The stage lights in the Westgarth Social Club are red and if you had to to pick a colour to describe Kingsley Chapman & The Murder’s opening set then that’s what you’d go for. Full of fire and guts and beautiful anger.
Recent single, ‘Poison Tongues’, is a discomforting listen. The relentless rhythm of two sets of drums and frenetic keyboards propel you through a claustrophobic world of blood and hate that is eased by an uplifting trumpet and violin refrain that reaches upwards, as Kingsley’s protagonist does, towards hope.
Set closer, ‘Olympians’ – a five minute ode-noir to an atypical love affair is already a live favourite and a frantic but measured wall of noise builds into a rousing finale to finish off a half-hour journey from the stars to the gutter and back again.
Night Flowers are a good band. They do that dreamy pop thing that seems to be particularly in vogue at the moment and are tugging at the curtains to let some sunlight in.
Layered and lush guitars are matched with dual male and female vocals that complement each other incredibly well. There’s also an unmistakeable whiff of the 1990s floating around. If you like the idea of The Beautiful South playing pop-punk as a soundtrack to those US teen dramas that everyone used to obsess over is your thing (and it should be, unless you’re dead inside) then you will love Night Flowers.
The last show on Frankie & The Heartstrings’ mini tour in support of their new album is a bit of a coup for Middlesbrough and quite why they’re not selling out larger venues is a travesty as there’s nothing quite like their infectious rock ‘n’ roll influenced indie out there.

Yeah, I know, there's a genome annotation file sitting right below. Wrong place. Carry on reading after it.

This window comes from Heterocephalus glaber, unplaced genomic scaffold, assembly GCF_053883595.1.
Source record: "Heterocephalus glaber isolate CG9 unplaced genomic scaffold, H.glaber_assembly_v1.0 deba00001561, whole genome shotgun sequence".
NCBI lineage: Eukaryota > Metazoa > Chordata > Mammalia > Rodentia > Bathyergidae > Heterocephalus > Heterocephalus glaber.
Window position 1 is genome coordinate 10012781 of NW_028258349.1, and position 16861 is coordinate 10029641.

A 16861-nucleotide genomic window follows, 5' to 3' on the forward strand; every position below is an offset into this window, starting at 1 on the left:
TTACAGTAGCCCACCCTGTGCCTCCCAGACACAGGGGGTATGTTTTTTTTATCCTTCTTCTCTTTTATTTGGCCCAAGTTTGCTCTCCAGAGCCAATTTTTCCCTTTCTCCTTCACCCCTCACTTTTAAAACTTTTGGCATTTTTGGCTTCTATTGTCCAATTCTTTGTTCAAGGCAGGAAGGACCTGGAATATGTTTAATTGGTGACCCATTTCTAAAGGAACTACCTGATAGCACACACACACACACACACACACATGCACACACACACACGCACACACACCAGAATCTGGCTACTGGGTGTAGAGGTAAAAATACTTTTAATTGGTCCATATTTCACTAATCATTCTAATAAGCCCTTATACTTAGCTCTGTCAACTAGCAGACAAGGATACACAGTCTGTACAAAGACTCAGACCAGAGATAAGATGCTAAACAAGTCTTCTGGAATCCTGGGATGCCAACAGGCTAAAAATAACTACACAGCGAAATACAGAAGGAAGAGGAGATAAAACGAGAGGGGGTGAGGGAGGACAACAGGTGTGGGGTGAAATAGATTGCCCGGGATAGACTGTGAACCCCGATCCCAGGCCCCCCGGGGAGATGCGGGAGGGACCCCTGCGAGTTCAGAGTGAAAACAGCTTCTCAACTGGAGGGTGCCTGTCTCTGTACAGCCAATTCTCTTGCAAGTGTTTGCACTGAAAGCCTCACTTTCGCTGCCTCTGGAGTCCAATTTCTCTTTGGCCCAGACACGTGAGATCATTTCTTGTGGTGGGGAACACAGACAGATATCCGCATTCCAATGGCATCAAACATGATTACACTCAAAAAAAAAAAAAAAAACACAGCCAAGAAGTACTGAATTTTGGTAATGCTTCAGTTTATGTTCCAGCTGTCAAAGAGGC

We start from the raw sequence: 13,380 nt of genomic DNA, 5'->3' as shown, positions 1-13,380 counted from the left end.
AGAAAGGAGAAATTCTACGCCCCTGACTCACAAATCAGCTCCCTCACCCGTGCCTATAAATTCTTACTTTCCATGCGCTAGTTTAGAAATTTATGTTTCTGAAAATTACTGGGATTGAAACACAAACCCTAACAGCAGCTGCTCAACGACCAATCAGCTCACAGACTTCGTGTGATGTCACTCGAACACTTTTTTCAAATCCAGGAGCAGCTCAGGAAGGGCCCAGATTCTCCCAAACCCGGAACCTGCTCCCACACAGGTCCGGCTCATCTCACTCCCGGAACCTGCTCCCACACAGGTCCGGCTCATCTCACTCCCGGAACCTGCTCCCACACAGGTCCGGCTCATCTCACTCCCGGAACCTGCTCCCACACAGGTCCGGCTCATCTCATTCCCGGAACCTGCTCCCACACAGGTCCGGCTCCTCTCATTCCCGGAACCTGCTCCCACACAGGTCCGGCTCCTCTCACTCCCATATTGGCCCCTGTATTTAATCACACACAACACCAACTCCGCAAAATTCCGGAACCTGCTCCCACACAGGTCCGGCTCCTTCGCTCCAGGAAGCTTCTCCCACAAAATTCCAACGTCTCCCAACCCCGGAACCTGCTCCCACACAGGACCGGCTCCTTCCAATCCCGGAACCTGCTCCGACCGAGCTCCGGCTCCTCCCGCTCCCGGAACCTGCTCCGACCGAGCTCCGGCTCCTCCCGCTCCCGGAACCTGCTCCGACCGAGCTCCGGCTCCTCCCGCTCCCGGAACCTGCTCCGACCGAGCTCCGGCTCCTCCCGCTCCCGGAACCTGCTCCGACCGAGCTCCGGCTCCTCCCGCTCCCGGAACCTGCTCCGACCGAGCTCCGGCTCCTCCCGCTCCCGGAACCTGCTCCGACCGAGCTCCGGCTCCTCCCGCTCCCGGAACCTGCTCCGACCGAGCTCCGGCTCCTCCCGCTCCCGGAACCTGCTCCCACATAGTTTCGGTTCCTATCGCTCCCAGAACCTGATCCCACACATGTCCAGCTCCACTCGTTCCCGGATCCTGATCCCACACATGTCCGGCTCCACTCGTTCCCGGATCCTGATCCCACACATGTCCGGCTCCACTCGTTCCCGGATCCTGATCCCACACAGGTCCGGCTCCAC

Always the showman; Frankie is big on stage presentation and there’s no let up in energy or jokes to keep everyone involved.
The accessibility of their music is a great unifier and the crowd, previously just appreciative, is now animated and involved.
There are a lot of hits in this set and ‘That Girl, That Scene’ is a frenetic highlight as is the ubiquitous pizza song (it’s called ‘Hunger’) has the audience singing along before it’s even really begun. A new song introduced with “we think it’s the best we’ve written but you decide” is opened up to the audience for a Juvenalian game of thumbs-up/thumbs-down. Obviously, it was always going to be a positive, as was the entire evening. A polished, manicured and glittery two thumbs-up.
Reviewer and Photographer: Nick Wesson